NEW YORK (Reuters) - After skyrocketing to more than a thousand dollars in price late last year and attracting global attention, bitcoin, the leading digital currency, has stalled.
Figures obtained by Reuters show that while “wallets” - cyberspeak for accounts - are being created at a steady clip, many of them are empty. Analysts also provided Reuters with data that shows liquidity in the cryptocurrency remains limited.
Bitcoin, a virtual currency created through a “mining” process where a computer’s resources are used to perform millions of calculations, has been hailed as revolutionary because of its lack of ties to a central bank and its potential as an alternative to credit cards for paying goods and services.
However, the currency’s volatility has slowed broader acceptance. The price of bitcoin has plummeted roughly 50 percent so far this year. It most recently traded at $356.26, down from a peak of $1,163 in December 2013.
Two of its primary appeals -- the lower transaction fees compared to credit cards and its use in cross-border transactions -- have not been enough to offset its ups and downs.
Until a unique application emerges that separates it from credit cards, online payments or other currencies, the expansion may remain slow, many market insiders said.
“There has to be some motivation that would help this whole bitcoin system explode, like really good applications for consumers,” said Jonathan Levin, a London-based digital currency consultant and co-founder of the Oxford Virtual Currency Group. “At the moment, there isn‘t.”
Last week’s second auction of bitcoins by the U.S. Marshals Service, which showed a drastic drop in bidders from the first sale in June, demonstrated just how far bitcoin has fallen off the radar. The first auction attracted 45 unique bidders, with 63 bids, while the December sale showed just 11 buyers and 27 bids.
Despite declining demand, billionaire venture capitalist Tim Draper, one of the most ardent supporters of the digital currency, believes bitcoin is still one of the “greatest technological breakthroughs since the Internet.”
He is betting that bitcoin will be widely accepted by consumers who want to make secure purchases without costly bank or credit card fees.
Many applications are still being developed by start-up companies that will affect the way consumers operate, said Draper, who was the sole winner of the first U.S. Marshals’ bitcoin auction and also took a portion of last week’s sale.
The number of online merchants, including Overstock.com and Dell which accept bitcoin as payment jumped to 76,000 at the end of September from just 10,000 a year ago, according to digital currency news website Coindesk.
Still, actual retail sales using bitcoin remain paltry.
The only figures on retail sales in bitcoin are estimates and Tim Swanson, head of business development at Melotic, a Hong Kong-based exchange for digital assets, told Reuters global retail sales in bitcoin come to about $2.3 million daily (5,000-6,000 bitcoins). By comparison, consumers spend about $15 billion daily in the United States.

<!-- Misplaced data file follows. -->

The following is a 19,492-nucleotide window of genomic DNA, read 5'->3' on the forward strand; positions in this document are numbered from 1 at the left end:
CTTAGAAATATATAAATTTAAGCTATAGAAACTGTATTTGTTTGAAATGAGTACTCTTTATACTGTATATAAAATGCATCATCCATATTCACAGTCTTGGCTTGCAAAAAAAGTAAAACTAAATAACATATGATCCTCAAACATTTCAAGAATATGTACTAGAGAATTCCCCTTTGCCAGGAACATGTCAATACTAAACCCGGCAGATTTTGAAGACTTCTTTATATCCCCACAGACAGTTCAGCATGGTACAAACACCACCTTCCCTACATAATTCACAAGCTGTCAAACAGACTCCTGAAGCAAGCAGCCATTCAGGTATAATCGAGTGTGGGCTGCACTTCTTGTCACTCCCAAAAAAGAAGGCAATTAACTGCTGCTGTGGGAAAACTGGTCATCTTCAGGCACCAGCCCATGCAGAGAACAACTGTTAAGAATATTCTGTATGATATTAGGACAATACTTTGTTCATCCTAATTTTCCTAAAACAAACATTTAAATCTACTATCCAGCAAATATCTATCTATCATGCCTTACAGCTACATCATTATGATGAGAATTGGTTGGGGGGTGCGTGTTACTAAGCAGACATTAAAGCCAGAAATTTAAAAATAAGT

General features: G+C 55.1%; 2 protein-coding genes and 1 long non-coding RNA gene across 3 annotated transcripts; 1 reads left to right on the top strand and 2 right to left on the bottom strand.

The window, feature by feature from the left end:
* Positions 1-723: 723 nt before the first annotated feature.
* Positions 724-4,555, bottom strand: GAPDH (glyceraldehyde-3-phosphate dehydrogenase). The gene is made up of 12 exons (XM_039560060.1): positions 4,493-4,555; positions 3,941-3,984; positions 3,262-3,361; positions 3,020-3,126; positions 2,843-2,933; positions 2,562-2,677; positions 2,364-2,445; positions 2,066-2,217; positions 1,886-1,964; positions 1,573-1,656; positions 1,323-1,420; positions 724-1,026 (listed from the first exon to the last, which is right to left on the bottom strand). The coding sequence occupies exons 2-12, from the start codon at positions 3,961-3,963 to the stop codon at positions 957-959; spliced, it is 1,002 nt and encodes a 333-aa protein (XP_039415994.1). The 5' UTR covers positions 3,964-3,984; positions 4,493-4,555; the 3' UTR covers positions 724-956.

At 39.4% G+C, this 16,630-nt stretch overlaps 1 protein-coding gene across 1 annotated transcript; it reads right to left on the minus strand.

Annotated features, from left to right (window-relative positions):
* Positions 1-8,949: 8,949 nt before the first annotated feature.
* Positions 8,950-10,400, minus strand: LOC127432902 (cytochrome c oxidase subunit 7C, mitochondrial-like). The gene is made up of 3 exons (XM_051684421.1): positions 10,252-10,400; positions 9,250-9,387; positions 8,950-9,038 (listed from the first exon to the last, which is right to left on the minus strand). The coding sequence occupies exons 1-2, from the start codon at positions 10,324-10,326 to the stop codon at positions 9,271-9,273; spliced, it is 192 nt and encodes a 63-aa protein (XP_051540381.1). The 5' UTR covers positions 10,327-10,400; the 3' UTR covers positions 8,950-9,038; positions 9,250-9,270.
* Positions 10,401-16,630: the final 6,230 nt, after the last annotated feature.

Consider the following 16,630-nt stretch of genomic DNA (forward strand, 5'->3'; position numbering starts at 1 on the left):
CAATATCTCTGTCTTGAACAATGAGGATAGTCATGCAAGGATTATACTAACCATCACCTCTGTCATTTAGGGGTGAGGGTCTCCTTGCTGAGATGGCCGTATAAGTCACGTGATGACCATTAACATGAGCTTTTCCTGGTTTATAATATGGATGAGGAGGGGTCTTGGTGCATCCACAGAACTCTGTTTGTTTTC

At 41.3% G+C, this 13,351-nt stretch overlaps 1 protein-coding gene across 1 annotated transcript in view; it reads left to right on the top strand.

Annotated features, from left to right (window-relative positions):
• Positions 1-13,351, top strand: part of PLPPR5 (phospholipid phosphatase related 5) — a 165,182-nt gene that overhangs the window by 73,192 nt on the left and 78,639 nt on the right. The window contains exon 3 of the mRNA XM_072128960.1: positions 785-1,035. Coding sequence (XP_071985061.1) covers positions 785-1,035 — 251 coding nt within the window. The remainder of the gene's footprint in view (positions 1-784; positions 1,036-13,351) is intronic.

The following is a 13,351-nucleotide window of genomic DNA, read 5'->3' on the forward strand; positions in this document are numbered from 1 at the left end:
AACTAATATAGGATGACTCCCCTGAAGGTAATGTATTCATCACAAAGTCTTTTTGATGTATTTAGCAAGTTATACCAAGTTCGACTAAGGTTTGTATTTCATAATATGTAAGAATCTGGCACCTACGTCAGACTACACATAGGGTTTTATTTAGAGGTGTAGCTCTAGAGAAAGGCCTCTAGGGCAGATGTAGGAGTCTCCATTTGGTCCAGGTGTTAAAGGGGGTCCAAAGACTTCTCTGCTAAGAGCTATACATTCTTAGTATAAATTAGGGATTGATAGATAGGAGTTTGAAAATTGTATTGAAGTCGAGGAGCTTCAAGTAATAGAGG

The vast majority of bitcoins are also immediately converted into traditional currencies like dollars and euros when handled in retail transactions. Fees for this typically run at about 1 percent or less.
Bitpay, one of the two biggest bitcoin payment processors, is doing about $1 million in transactions per day, Stephanie Wargo, BitPay’s vice president of marketing said. Coinbase, the other big payment processor, declined to disclose retail transaction volumes.
One development many bitcoin supporters hope could change this is the Atlas bitcoin card, the first bitcoin U.S. debit card for buying goods and services and a business backed by venture capitalist Draper.
But Atlas still has to run the gauntlet of regulatory approvals before the card hits the market, the company’s co-founder, Mickey Costa said. He declined to elaborate.
Draper said Atlas could eventually save retailers the 2-1/2 to 4 percent fee they pay credit card companies.
WHAT‘S IN YOUR WALLET
Just like retailer acceptance of bitcoin, the creation of wallets - which store secure digital keys used to access bitcoin addresses and sign transactions - has also surged.
At the end of the third quarter, the latest figures available, wallets grew to 6.5 million from 1.3 million a year earlier, according to Coindesk.
However, opening a wallet is cost-free, and of the 6.5 million wallets, only about 250,000 to 500,000 have actual bitcoins in them while the rest are empty, Melotic’s Swanson said.
For Brian Armstrong, chief executive officer at Coinbase in San Francisco, a better measure of consumer adoption is daily transaction volume, which crossed 100,000 in December for the first time, according to Blockchain.info, a wallet company.
But the bulk of that transaction volume has nothing to do with the actual buying of goods and services: activities such as miners moving bitcoins between wallets, said Jeffrey Robinson, who has written a book on bitcoin.
Bitcoin liquidity has also remained constrained.
John Ratcliff, a software engineer at Nvidia who has done extensive analysis on bitcoin transactions, estimated that monthly liquidity is about 10-20 percent of the entire 13.6 million bitcoin in circulation. The rest are either being hoarded or don’t trade because they’re fractional in size.
Where bitcoin could be valuable though is remittances across borders, especially in emerging markets, where transaction costs can be very expensive, said Steven Englander, global head of G10 FX strategy at CitiFX in New York.
“But in the end, you want to ask yourself, does bitcoin hold promise of making certain transactions efficient? The answer is yes,” said Englander. “Does it cater to any market niche that is not already being taken care of? I am more skeptical.”
Reporting by Gertrude Chavez-Dreyfuss and Michael Connor in New York; Additional reporting by Sarah McBride in San Francisco; Editing by David Gaffen